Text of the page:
Gautam Bhalla

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since Mar 31, 2013
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Recent posts by Gautam Bhalla

why doesn't this code is giving "here" as output? If I am using equals rather than == operator it is giving output "here"?
8 years ago
What is difference between getServletContext().setAttribute() and public data members in servlet classes?
8 years ago
JSP
why we use many-to-one to map one-to-one foreign key associations in hibernate?
Hye,got your answer thanks.then what was exact use of generics apart from collections.


8 years ago
java generics are resolved during compile time and also primitive operations on types must be resolved during compilation then why cannot we specify some operation on java generics?
I mean something like

8 years ago
As we all know that Strings objects are created in permanent generation area.which is never garbage collected.So,can String objects cause outofmemoryerror?
8 years ago

Jeanne Boyarsky wrote:Because interfaces automatically define anything to be public. For data, they are also static and final. For methods, just public.




Hi jeanne,


That was something I wanted to understand,why just public and why cannot protected?

As per context and as per technical feasibilities as well , interfaces are meant to be implemented by sub classes or extended by other interfaces;Any ways, If my members are protected I should still be able to access them in my sub-classes as intended.
8 years ago
why can't we have protected data members in an interface?
8 years ago

Ansh Sharma wrote:Hi Gautam ,

Many Thanks for the reply .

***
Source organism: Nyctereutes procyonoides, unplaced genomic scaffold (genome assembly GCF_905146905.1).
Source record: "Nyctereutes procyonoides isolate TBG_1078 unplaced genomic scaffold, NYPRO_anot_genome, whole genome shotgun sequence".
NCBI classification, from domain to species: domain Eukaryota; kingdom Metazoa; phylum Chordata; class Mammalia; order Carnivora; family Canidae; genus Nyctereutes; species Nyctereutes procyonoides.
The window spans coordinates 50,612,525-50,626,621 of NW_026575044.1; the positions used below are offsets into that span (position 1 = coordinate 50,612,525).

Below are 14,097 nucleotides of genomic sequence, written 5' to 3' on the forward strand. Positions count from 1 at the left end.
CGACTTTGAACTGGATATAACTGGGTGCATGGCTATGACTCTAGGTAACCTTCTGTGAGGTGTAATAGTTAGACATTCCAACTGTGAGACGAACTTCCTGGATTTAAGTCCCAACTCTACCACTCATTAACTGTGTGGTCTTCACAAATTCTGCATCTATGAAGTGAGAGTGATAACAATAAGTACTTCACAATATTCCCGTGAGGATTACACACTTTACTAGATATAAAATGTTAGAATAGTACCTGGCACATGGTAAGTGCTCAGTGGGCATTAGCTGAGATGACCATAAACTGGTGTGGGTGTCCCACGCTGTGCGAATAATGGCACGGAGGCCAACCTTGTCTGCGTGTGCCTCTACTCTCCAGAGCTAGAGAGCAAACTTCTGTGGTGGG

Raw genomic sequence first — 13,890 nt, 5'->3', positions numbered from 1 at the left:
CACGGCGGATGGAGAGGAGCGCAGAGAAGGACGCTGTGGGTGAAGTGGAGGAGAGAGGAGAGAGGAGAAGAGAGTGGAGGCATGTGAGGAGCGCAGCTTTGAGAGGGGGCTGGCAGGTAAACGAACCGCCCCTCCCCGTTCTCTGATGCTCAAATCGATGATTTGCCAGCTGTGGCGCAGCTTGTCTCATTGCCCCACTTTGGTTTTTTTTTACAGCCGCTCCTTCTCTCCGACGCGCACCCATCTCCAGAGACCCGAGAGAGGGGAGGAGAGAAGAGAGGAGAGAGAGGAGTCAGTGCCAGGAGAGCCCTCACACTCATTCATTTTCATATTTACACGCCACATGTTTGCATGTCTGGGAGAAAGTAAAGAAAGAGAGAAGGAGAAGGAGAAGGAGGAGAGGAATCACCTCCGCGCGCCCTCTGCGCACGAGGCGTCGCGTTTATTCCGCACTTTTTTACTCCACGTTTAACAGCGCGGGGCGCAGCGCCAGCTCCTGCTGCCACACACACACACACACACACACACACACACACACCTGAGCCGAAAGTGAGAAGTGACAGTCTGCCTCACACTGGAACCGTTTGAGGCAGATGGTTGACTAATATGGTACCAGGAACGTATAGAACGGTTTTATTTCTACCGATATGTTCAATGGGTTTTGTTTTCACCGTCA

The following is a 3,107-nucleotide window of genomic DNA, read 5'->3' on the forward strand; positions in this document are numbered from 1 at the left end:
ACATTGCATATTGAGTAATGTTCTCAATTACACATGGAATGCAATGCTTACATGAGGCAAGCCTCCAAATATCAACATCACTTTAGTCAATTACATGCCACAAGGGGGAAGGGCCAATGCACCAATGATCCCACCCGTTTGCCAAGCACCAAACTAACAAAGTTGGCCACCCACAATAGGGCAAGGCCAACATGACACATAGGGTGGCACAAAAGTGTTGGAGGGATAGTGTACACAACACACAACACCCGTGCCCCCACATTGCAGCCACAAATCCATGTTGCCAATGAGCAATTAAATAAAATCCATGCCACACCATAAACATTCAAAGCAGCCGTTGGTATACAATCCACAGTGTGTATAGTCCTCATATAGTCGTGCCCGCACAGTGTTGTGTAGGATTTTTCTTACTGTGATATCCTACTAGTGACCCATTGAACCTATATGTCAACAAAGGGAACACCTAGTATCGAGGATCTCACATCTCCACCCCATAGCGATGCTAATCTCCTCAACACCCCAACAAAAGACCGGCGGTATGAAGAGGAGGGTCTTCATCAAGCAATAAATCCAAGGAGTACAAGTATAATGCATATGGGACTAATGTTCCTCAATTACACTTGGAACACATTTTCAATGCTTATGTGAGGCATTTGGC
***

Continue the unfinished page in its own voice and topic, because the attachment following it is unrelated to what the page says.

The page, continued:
My doubt remains the same . Why can't we use the abstract class and have two abstract methods startFly() and calculateWeight()
instead of having Interface . For Example if tomorrow we find out some common behaviour between the classes (which in your case of Aeroplane and Mosquito might never happen ) we can have that concrete implementation in the abstract class .
Which design model of OOP is supported through this .. ?

Thanks!!



Hi Ansh,

Aeroplane and mosquito were just a part of example but whenever we create a interface we never look for any specific thing rather we have a general idea that if something has to happen(flying in previous case) then its contract (i.e, associate functionality of startfly() and calculateweight()) should be taken as compulsion in order to make flying happen.

And as I already said In abstract class we might have a chance where startfly() functionality was already implemented.It means we have decided that all flying things should have startfly() functionality in a way specified in my abstract class which is wrong for modelling any kind of generalization.

Please do remember Abstract classes may talk about specialization but interface is just a implementation independent general contract whose actual realization depends upon more specialized sub classes.
8 years ago














Now I have 3 questions out of this code-::


1) why my java compiler is not permitting me to write implements before extends?


2) I have not given definition of disp() method of my interface but implemented the same method in class Cls as public method..It is giving compile time error like disp was not defined in ClsMain.Even though its definition has to be found as it is inherited from Cls by ClsMain?

3) Is it an example of multiple inheritance by classes in java?


8 years ago
Hi Ansh,

As you must already be knowing that interfaces does not contains method implementations it just contain method declarations and they are implicitly public abstract methods that are supposed to be overridden.
Technically there can be many answers to your question but logically from practical scenario,

Lets take an example of a flying object for which we want to calculate weight and implement its flying functionality after that.
i.e,
FLY that contains two methods------- calculateWieght() and startFly()


Now,we know that an aeroplane can fly.we also know that a mosquito can also fly.